Editor's Note: The following story was produced for Youth Takeover week at KQED.
Most farms grow food with soil and water. But at Ouroboros Farm in Half Moon Bay, Ken Armstrong grows food with water and fish.
Inside a building about the size of a professional basketball court, water pours from a pipe into huge tubs where goldfish, catfish and tilapia are swimming. Then a complex pipe system takes water from the tubs to feed rows of lettuce, cabbage, and kale, floating on large platforms over water beds. What we’re looking at is called “aquaponics.”
"More and more people are looking for sustainable solutions to our agricultural needs in the future," Armstrong says, "and aquaponics is one of those solutions."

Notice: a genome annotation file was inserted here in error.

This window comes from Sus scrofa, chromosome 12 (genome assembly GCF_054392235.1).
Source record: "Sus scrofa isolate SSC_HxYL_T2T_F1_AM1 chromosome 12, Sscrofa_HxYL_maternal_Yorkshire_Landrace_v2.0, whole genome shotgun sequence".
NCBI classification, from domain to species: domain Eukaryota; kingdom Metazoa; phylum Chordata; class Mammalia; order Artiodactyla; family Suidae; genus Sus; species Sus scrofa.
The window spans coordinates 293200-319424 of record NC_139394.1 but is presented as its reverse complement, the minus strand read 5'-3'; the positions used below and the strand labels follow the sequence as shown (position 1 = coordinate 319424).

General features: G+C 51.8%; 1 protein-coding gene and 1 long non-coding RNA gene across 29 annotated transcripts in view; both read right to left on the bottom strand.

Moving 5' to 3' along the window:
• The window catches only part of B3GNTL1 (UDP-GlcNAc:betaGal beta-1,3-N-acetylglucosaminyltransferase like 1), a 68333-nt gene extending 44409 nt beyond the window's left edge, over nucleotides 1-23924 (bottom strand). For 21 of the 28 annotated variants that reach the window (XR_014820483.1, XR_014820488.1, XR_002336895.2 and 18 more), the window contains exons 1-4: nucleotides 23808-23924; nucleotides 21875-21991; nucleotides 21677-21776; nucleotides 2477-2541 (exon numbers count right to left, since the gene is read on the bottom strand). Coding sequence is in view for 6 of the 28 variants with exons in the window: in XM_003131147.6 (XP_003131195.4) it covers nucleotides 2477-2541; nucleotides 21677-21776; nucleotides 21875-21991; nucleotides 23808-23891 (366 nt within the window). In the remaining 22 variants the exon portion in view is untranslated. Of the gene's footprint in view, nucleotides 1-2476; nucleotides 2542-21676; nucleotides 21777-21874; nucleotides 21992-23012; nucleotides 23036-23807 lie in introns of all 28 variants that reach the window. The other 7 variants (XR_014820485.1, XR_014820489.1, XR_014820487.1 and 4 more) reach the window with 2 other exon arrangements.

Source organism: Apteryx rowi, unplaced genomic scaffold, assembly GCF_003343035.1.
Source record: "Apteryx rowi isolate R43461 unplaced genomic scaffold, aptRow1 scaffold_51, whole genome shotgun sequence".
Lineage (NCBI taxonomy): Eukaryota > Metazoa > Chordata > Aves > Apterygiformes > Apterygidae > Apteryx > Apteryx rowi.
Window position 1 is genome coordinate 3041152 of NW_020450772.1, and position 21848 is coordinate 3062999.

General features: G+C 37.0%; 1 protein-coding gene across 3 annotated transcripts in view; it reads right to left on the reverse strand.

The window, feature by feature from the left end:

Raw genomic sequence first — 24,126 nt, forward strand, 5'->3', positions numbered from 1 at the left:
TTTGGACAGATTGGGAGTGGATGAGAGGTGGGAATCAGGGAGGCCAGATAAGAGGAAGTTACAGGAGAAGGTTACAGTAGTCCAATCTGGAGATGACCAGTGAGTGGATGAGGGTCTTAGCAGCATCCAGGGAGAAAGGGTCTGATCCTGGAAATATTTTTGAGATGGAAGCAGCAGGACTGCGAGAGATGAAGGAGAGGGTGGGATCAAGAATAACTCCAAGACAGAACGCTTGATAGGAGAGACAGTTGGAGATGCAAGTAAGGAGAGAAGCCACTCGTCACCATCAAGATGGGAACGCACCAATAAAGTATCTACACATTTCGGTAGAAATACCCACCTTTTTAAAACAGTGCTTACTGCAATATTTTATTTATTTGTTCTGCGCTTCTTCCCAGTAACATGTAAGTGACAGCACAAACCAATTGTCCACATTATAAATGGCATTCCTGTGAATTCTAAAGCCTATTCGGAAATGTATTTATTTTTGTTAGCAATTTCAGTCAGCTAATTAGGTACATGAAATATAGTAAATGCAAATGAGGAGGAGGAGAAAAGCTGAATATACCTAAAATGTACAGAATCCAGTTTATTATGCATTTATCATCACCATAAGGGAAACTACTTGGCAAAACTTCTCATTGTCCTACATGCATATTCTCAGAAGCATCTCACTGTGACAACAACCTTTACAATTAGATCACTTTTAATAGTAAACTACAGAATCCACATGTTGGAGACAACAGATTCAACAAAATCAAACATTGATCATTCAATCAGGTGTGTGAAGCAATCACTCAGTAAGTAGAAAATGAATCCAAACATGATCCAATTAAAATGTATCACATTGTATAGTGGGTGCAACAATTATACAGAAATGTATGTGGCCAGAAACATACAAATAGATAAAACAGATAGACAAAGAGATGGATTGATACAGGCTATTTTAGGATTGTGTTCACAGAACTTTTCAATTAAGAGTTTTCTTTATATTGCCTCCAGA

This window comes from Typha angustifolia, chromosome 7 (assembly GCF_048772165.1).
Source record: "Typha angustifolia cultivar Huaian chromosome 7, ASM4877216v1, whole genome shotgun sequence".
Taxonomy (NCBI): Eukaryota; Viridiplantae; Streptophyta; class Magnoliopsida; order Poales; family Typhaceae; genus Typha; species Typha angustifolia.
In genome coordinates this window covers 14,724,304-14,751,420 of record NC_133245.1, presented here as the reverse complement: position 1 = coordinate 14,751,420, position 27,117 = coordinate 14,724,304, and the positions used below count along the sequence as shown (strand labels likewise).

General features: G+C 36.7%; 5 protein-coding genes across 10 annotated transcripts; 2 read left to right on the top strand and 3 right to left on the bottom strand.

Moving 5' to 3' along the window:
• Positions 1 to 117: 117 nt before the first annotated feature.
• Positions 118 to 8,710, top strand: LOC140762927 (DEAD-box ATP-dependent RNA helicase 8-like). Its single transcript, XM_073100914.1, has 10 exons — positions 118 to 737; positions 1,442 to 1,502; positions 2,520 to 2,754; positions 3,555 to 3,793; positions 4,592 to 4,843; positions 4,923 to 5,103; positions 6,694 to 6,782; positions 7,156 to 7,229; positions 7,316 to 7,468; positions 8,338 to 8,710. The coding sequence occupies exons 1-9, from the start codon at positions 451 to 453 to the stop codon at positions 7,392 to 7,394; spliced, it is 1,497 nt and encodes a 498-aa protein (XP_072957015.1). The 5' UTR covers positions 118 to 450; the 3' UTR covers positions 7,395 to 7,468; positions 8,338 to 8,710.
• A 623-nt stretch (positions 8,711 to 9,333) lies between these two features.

Farming with aquaponics means balancing three ecosystems: fish, plants and bacteria. The system is a loop that circulates the same water over and over from fish to plants to fish to plants. The job of the fish is just to eat and poop. Bacteria turn the fish poop into nitrates for plants. As the plants take in nourishment, they filter the water and clean it. The clean water goes back to the fish tanks.
"Pretty much the only utilization of water in an aquaponics system is through transpiration," Armstrong says, "what the plants actually utilize, and very little is lost to evaporation, which is the case in most soil-based agriculture."